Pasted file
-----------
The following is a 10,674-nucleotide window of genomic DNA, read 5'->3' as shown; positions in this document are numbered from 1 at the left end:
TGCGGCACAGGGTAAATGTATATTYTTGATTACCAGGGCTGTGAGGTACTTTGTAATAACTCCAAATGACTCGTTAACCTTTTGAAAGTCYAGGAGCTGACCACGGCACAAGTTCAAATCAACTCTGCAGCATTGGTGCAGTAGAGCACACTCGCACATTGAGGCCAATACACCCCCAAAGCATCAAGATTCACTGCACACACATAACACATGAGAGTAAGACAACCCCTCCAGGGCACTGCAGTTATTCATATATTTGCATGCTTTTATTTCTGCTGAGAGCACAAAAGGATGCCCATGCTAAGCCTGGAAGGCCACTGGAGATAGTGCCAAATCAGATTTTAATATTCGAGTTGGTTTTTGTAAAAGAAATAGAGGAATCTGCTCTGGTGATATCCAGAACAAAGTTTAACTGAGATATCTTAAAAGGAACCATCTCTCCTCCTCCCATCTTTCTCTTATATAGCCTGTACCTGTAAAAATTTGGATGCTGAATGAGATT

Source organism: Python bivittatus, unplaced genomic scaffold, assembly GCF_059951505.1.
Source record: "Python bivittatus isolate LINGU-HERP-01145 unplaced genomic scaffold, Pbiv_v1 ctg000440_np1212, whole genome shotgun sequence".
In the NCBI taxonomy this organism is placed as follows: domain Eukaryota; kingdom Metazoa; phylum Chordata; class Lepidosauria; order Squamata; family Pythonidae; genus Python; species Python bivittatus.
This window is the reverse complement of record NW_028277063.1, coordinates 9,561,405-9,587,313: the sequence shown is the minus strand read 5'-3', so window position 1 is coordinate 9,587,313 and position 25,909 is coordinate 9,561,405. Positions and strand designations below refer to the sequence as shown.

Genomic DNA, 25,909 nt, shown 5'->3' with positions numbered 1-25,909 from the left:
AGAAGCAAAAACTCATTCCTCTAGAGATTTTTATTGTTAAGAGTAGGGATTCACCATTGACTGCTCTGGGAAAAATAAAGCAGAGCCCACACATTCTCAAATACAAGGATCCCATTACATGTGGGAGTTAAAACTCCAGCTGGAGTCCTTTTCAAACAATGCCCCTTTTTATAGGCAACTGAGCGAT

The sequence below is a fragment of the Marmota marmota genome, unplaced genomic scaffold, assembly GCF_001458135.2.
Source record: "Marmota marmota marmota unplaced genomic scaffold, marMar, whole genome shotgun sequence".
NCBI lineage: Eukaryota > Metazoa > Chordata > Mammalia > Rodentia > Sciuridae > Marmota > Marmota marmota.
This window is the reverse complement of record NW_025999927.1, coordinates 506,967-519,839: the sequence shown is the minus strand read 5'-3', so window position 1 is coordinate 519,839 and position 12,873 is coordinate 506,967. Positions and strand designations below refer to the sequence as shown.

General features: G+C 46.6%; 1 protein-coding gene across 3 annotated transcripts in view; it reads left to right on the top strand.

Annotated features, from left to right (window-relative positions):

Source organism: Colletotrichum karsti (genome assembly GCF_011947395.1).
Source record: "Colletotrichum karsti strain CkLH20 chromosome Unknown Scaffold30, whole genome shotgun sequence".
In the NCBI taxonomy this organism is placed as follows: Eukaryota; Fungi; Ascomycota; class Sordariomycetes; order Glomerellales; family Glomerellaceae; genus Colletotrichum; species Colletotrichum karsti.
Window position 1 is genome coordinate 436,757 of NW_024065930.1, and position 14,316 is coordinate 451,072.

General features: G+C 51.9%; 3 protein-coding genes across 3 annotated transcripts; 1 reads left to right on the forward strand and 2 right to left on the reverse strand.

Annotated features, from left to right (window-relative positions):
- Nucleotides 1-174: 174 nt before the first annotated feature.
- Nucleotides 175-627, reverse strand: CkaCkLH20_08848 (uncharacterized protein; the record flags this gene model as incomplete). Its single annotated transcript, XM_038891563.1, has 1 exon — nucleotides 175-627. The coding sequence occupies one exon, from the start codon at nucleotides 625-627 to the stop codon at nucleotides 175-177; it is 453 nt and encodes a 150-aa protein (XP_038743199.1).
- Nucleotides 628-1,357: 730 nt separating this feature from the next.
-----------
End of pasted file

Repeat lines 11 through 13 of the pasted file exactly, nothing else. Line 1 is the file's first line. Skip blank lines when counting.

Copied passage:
NCBI lineage: Eukaryota > Metazoa > Chordata > Mammalia > Rodentia > Sciuridae > Marmota > Marmota marmota.
This window is the reverse complement of record NW_025999927.1, coordinates 506,967-519,839: the sequence shown is the minus strand read 5'-3', so window position 1 is coordinate 519,839 and position 12,873 is coordinate 506,967. Positions and strand designations below refer to the sequence as shown.

General features: G+C 46.6%; 1 protein-coding gene across 3 annotated transcripts in view; it reads left to right on the top strand.